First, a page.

My study would allow the individual treatment techniques to be compared under standard conditions without any other form of combined treatment or medicines, and it would also show the efficacy of each treatment technique when it is paired with the anti-diuretic Desmopressin, which has been shown to have remarkable results in the short-term treatment of episodes of enuresis, but is coming up short in the long-run battle against this disorder.

I will randomly assign the participants to one of six treatment groups: (1) will receive Retention Control Training (RCT) paired with a daily dose of Desmopressin; (2) will receive Retention Control Training with no medication; (3) will receive Retention Control Training paired with a placebo; (4) will receive Dry-Bed Training paired with a daily dose of Desmopressin; (5) will receive Dry-Bed Training with no medication; (6) will receive Dry-Bed Training paired with a placebo.

Participants will be tested for a period of 30 days prior to the intervention application to determine a baseline rate of occurrence of enuresis, then tested again for 30 days while applying the intervention strategies to determine if there is a significant change in the frequency of the occurrences. Participants will also be tested a final time 30 days after ceasing the interventions for a period of 2 weeks to determine how quickly each group regressed, if any did so.

This would lead to many avenues of further research toward finding the best way to treat this problem, and also perhaps pave those avenues with a much stronger foundation than the one that has been going back and forth between the medical and psychological disciplines throughout the research that has been done thus far. I am predicting that the groups who receive the behavioral training paired with the anti-diuretic medication will have fewer episodes of enuresis in a shorter amount of time during treatment, and have a slight increase in instances of regression after ceasing treatment.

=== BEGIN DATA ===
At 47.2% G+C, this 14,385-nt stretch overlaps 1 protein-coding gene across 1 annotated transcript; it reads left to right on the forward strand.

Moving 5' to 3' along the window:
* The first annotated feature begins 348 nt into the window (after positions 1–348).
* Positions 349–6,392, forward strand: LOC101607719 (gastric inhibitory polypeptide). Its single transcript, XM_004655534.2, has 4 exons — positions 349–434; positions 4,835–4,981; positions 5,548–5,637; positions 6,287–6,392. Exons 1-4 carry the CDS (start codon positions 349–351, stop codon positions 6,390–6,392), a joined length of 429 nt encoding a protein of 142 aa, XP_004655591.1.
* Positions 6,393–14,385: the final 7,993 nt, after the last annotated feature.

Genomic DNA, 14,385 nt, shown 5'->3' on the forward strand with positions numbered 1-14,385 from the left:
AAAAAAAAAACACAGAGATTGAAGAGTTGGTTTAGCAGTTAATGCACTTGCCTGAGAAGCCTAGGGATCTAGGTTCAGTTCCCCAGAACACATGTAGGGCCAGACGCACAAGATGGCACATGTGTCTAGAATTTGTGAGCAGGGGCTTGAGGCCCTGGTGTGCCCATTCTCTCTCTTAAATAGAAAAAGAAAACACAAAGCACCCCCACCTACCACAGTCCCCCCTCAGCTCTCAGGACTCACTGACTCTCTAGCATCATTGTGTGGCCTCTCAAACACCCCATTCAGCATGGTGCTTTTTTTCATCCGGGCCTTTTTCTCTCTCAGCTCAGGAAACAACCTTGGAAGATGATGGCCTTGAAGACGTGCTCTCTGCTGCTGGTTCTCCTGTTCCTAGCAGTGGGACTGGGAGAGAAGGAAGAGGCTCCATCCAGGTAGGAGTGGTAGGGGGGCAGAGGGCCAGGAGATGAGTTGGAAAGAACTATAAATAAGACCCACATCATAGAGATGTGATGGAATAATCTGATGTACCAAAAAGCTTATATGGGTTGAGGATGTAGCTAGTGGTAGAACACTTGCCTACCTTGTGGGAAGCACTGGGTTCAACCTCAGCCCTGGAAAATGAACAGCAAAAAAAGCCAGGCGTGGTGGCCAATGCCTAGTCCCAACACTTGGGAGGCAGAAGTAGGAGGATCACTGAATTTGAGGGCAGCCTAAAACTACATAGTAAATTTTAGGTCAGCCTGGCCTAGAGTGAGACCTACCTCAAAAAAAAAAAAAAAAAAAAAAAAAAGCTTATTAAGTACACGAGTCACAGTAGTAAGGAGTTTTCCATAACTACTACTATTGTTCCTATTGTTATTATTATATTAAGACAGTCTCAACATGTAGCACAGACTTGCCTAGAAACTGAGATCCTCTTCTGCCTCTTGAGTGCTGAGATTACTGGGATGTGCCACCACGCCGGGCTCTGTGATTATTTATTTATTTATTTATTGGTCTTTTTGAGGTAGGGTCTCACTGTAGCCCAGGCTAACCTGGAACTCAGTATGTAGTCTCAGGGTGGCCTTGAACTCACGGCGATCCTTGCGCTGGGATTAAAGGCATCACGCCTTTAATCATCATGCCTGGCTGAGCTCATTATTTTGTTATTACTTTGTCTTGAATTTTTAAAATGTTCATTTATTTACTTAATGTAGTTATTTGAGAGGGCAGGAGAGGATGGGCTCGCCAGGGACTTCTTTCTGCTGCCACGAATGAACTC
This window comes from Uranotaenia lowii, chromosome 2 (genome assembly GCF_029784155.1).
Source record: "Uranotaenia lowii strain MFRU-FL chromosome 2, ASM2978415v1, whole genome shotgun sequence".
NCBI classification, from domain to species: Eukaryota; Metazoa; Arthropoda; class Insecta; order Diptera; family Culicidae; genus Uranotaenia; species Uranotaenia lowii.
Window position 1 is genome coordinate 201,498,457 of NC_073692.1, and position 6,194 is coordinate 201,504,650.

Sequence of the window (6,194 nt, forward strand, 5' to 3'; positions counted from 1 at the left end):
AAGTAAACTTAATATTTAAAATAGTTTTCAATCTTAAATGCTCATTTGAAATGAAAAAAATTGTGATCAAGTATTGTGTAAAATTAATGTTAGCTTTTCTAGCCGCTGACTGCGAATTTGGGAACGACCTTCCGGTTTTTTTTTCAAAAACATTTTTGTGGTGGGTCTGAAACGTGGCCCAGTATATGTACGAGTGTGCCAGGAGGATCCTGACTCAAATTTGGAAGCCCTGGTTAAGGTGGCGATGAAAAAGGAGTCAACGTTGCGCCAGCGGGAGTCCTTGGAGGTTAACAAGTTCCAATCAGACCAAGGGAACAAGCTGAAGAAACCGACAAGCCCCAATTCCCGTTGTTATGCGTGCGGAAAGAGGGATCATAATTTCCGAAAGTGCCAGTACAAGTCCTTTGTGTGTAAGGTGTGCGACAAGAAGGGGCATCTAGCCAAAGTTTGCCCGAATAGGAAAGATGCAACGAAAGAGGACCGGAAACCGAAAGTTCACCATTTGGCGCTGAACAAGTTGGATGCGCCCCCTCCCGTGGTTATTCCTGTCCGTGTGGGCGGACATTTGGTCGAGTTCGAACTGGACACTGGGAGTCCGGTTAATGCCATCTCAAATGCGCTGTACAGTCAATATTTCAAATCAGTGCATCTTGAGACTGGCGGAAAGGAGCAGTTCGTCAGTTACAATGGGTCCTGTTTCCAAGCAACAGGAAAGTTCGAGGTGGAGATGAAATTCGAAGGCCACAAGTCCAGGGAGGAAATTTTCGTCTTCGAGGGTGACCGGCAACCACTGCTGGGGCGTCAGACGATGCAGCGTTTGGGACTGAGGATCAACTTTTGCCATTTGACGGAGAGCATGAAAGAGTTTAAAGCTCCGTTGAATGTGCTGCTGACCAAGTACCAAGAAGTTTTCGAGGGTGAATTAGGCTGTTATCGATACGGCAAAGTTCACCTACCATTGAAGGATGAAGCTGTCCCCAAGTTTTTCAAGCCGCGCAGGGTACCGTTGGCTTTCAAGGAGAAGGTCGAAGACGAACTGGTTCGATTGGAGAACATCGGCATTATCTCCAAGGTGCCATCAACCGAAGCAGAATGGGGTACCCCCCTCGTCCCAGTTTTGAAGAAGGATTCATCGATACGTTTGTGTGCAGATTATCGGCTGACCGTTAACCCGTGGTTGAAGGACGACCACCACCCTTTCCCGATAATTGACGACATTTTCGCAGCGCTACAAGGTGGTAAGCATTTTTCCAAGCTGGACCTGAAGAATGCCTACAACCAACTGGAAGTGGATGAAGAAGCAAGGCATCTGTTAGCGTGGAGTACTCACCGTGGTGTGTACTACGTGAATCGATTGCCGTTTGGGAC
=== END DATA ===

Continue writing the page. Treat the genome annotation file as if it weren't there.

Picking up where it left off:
I also predict that the treatment groups that do not receive the anti-diuretic will have a slower rate of progression during the experiment, but the progression will stay primarily steady after treatment has ceased. Method Participants The sample (N=120) will consist of 20 children (10 boys; 10 girls) at each of six age levels (5, 6, 7, 8, 9, and 10yrs old) who meet the American Psychiatric Association (2000) criteria to be diagnosed with nocturnal enuresis. Wetting must occur at least 2 times per week for at least a period of 3 months and have a negative impact on other areas of functioning, and must not be due to the effects of a substance or be caused by another medical condition. ) All participants will be assigned randomly into one of six treatment groups. Participants will be selected on a voluntary basis from an ad placed in the local newspaper, and also by doctor referral through email notification sent to local doctor’s offices advertising information about the study that I will be conducting.

Informed consent will be obtained from parents of all of the participants, and consent forms and release forms will also be signed before participating in the procedure. Letters of explanation and consent forms will be sent to parents or guardians of the children, and they will be asked to return these by mail. To ensure confidentiality, participant names will be removed from any interviews and data entry recordings, and participants will be identified only by a numerical code. Participants, medical personnel, parents, and all others involved will be well informed that no information will be released about individual participants.

Participating children will receive an age-appropriate gift approved by their parents upon completion of the experiment as a thank-you for participating. Apparatus/Materials Materials that will be needed and used are as follows: * Basic physical form completed by family physician for each participant. * 120 basic clip-on Urine Alarms. * Approximately 1200 doses of Desmopressin. (40 children, 1 tablet each before bed every night for 30 nights. ) (Can also be requested in nasal spray form. ) * Data sheets to record all procedures and episodes of wetness per night. * Approximately 1200 doses of a basic sugar pill to administer as a placebo. 40 children, 1 tablet each before bed every night for 30 nights. ) * Age-appropriate gift for each child given upon completion of the experiment. (120 total) Procedure An ad will be placed in the local newspapers to attempt to collect volunteers to participate in the experiment, as well as an email offering information about the study will be sent to all local pediatricians’ offices asking them to inform any of their patients that may qualify and meet the guidelines about the study that I am conducting, and that they would be welcome to participate if they desire to.